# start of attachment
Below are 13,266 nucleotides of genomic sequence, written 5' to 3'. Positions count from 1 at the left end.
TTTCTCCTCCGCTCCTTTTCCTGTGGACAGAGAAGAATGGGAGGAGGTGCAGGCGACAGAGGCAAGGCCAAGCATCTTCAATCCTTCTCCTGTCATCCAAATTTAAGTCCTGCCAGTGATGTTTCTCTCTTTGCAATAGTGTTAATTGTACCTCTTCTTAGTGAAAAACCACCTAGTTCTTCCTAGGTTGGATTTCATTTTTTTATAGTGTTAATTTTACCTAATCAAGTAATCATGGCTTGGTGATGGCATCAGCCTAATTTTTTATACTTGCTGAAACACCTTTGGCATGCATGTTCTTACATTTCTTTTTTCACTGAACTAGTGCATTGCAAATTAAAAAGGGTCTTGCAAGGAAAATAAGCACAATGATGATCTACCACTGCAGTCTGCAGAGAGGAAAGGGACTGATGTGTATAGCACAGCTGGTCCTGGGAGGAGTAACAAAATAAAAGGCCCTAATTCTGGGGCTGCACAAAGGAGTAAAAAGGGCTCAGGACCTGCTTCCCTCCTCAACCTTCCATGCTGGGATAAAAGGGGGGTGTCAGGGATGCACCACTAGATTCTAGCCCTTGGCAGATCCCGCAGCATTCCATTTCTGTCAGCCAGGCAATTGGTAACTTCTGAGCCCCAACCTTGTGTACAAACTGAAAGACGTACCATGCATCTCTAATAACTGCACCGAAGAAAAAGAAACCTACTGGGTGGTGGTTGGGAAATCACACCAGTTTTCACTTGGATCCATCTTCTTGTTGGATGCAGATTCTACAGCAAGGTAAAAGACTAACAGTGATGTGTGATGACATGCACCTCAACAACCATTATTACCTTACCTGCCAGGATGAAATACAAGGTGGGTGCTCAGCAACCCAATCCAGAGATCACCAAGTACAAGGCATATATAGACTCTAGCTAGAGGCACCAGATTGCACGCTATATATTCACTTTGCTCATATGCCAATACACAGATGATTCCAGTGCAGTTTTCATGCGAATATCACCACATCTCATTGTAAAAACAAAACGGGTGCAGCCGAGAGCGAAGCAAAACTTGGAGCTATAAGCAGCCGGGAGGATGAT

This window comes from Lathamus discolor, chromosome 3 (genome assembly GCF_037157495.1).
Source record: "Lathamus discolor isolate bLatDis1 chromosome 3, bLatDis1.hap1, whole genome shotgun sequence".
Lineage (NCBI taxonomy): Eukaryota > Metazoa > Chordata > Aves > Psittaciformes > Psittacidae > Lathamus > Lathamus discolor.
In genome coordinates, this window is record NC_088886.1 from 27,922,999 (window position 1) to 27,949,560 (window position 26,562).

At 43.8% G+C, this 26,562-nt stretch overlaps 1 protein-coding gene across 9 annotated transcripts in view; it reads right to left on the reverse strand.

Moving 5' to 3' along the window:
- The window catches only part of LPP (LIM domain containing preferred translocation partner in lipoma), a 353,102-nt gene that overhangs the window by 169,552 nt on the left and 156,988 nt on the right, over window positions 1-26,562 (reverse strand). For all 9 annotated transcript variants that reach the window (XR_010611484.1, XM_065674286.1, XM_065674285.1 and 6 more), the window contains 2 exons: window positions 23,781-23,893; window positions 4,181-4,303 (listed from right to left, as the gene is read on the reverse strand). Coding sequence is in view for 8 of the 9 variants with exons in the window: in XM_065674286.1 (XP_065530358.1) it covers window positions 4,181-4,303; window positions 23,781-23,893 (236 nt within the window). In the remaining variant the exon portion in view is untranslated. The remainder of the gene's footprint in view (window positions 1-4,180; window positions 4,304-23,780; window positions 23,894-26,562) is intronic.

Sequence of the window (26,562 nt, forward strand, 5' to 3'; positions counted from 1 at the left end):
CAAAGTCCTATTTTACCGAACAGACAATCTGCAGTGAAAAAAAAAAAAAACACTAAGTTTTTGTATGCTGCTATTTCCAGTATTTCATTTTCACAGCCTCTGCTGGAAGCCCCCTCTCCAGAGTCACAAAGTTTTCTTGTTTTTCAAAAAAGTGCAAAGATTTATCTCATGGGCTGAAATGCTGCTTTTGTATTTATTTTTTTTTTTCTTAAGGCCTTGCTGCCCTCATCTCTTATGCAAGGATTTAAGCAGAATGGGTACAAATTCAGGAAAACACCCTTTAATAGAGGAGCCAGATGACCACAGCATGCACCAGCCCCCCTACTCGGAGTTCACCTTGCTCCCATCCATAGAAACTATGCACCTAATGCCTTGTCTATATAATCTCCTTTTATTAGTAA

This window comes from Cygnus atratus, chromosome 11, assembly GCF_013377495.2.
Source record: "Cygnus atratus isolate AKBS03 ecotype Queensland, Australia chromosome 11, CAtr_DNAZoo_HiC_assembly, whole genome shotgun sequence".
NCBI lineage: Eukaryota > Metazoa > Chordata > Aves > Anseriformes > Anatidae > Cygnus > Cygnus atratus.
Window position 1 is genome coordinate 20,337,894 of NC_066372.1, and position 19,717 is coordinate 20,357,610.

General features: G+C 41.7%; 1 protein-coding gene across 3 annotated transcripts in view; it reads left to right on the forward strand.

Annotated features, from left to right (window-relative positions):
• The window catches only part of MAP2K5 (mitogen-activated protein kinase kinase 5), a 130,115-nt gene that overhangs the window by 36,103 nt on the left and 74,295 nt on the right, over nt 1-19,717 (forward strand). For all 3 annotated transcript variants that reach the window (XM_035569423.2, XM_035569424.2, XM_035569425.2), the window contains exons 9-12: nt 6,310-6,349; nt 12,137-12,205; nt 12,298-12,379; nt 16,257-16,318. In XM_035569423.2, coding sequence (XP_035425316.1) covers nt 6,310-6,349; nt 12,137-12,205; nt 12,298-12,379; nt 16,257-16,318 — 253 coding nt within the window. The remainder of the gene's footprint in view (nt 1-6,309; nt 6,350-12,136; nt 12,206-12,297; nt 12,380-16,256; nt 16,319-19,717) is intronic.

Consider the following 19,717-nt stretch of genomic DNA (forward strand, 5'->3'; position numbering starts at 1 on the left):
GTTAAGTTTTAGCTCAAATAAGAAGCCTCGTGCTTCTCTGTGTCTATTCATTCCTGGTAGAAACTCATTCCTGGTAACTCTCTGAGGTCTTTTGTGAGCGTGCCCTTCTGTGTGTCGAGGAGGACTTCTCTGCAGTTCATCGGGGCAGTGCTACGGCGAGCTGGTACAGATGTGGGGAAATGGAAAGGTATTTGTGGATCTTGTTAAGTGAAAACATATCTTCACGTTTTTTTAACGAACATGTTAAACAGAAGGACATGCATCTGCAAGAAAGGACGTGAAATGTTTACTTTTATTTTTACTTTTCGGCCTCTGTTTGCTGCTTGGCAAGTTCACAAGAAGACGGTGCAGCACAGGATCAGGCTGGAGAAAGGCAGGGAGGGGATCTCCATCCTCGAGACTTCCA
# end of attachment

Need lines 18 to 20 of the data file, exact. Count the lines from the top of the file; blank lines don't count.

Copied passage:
• The window catches only part of MAP2K5 (mitogen-activated protein kinase kinase 5), a 130,115-nt gene that overhangs the window by 36,103 nt on the left and 74,295 nt on the right, over nt 1-19,717 (forward strand). For all 3 annotated transcript variants that reach the window (XM_035569423.2, XM_035569424.2, XM_035569425.2), the window contains exons 9-12: nt 6,310-6,349; nt 12,137-12,205; nt 12,298-12,379; nt 16,257-16,318. In XM_035569423.2, coding sequence (XP_035425316.1) covers nt 6,310-6,349; nt 12,137-12,205; nt 12,298-12,379; nt 16,257-16,318 — 253 coding nt within the window. The remainder of the gene's footprint in view (nt 1-6,309; nt 6,350-12,136; nt 12,206-12,297; nt 12,380-16,256; nt 16,319-19,717) is intronic.

Consider the following 19,717-nt stretch of genomic DNA (forward strand, 5'->3'; position numbering starts at 1 on the left):
GTTAAGTTTTAGCTCAAATAAGAAGCCTCGTGCTTCTCTGTGTCTATTCATTCCTGGTAGAAACTCATTCCTGGTAACTCTCTGAGGTCTTTTGTGAGCGTGCCCTTCTGTGTGTCGAGGAGGACTTCTCTGCAGTTCATCGGGGCAGTGCTACGGCGAGCTGGTACAGATGTGGGGAAATGGAAAGGTATTTGTGGATCTTGTTAAGTGAAAACATATCTTCACGTTTTTTTAACGAACATGTTAAACAGAAGGACATGCATCTGCAAGAAAGGACGTGAAATGTTTACTTTTATTTTTACTTTTCGGCCTCTGTTTGCTGCTTGGCAAGTTCACAAGAAGACGGTGCAGCACAGGATCAGGCTGGAGAAAGGCAGGGAGGGGATCTCCATCCTCGAGACTTCCA